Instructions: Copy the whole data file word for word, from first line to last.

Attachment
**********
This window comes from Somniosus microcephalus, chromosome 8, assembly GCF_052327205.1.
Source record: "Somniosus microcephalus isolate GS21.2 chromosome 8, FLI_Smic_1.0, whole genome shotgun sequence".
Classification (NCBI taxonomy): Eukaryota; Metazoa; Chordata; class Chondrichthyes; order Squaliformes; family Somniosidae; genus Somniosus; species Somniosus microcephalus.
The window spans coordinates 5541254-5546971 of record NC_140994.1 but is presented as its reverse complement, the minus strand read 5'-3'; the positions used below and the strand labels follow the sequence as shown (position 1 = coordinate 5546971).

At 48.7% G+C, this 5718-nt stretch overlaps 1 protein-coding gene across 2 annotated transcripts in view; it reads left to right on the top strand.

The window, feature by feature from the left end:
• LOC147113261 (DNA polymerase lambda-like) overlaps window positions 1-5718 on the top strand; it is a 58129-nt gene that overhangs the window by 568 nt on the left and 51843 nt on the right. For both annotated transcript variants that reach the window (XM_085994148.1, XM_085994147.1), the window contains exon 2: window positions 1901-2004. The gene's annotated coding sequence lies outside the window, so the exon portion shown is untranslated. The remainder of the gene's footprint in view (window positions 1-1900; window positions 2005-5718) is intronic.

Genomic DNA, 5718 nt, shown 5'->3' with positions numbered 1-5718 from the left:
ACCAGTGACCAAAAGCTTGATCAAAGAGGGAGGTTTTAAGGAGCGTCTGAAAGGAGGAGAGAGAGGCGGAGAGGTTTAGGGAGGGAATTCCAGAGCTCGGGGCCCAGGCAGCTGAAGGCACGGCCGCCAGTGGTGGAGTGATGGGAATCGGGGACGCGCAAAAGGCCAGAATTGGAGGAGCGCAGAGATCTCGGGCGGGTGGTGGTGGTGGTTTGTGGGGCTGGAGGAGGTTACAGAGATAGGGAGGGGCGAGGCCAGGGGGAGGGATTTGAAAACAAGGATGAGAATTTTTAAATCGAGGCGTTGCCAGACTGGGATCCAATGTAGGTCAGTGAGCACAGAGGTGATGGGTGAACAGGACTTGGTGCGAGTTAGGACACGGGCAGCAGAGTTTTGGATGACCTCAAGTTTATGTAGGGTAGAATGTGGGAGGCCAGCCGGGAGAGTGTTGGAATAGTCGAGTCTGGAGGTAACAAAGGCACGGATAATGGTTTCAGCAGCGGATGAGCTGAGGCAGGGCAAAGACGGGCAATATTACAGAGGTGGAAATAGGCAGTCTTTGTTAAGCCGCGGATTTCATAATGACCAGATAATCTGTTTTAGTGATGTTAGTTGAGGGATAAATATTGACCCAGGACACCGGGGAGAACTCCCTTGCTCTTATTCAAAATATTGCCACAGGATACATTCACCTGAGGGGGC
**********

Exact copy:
This window comes from Somniosus microcephalus, chromosome 8, assembly GCF_052327205.1.
Source record: "Somniosus microcephalus isolate GS21.2 chromosome 8, FLI_Smic_1.0, whole genome shotgun sequence".
Classification (NCBI taxonomy): Eukaryota; Metazoa; Chordata; class Chondrichthyes; order Squaliformes; family Somniosidae; genus Somniosus; species Somniosus microcephalus.
The window spans coordinates 5541254-5546971 of record NC_140994.1 but is presented as its reverse complement, the minus strand read 5'-3'; the positions used below and the strand labels follow the sequence as shown (position 1 = coordinate 5546971).

At 48.7% G+C, this 5718-nt stretch overlaps 1 protein-coding gene across 2 annotated transcripts in view; it reads left to right on the top strand.

The window, feature by feature from the left end:
• LOC147113261 (DNA polymerase lambda-like) overlaps window positions 1-5718 on the top strand; it is a 58129-nt gene that overhangs the window by 568 nt on the left and 51843 nt on the right. For both annotated transcript variants that reach the window (XM_085994148.1, XM_085994147.1), the window contains exon 2: window positions 1901-2004. The gene's annotated coding sequence lies outside the window, so the exon portion shown is untranslated. The remainder of the gene's footprint in view (window positions 1-1900; window positions 2005-5718) is intronic.

Genomic DNA, 5718 nt, shown 5'->3' with positions numbered 1-5718 from the left:
ACCAGTGACCAAAAGCTTGATCAAAGAGGGAGGTTTTAAGGAGCGTCTGAAAGGAGGAGAGAGAGGCGGAGAGGTTTAGGGAGGGAATTCCAGAGCTCGGGGCCCAGGCAGCTGAAGGCACGGCCGCCAGTGGTGGAGTGATGGGAATCGGGGACGCGCAAAAGGCCAGAATTGGAGGAGCGCAGAGATCTCGGGCGGGTGGTGGTGGTGGTTTGTGGGGCTGGAGGAGGTTACAGAGATAGGGAGGGGCGAGGCCAGGGGGAGGGATTTGAAAACAAGGATGAGAATTTTTAAATCGAGGCGTTGCCAGACTGGGATCCAATGTAGGTCAGTGAGCACAGAGGTGATGGGTGAACAGGACTTGGTGCGAGTTAGGACACGGGCAGCAGAGTTTTGGATGACCTCAAGTTTATGTAGGGTAGAATGTGGGAGGCCAGCCGGGAGAGTGTTGGAATAGTCGAGTCTGGAGGTAACAAAGGCACGGATAATGGTTTCAGCAGCGGATGAGCTGAGGCAGGGCAAAGACGGGCAATATTACAGAGGTGGAAATAGGCAGTCTTTGTTAAGCCGCGGATTTCATAATGACCAGATAATCTGTTTTAGTGATGTTAGTTGAGGGATAAATATTGACCCAGGACACCGGGGAGAACTCCCTTGCTCTTATTCAAAATATTGCCACAGGATACATTCACCTGAGGGGGC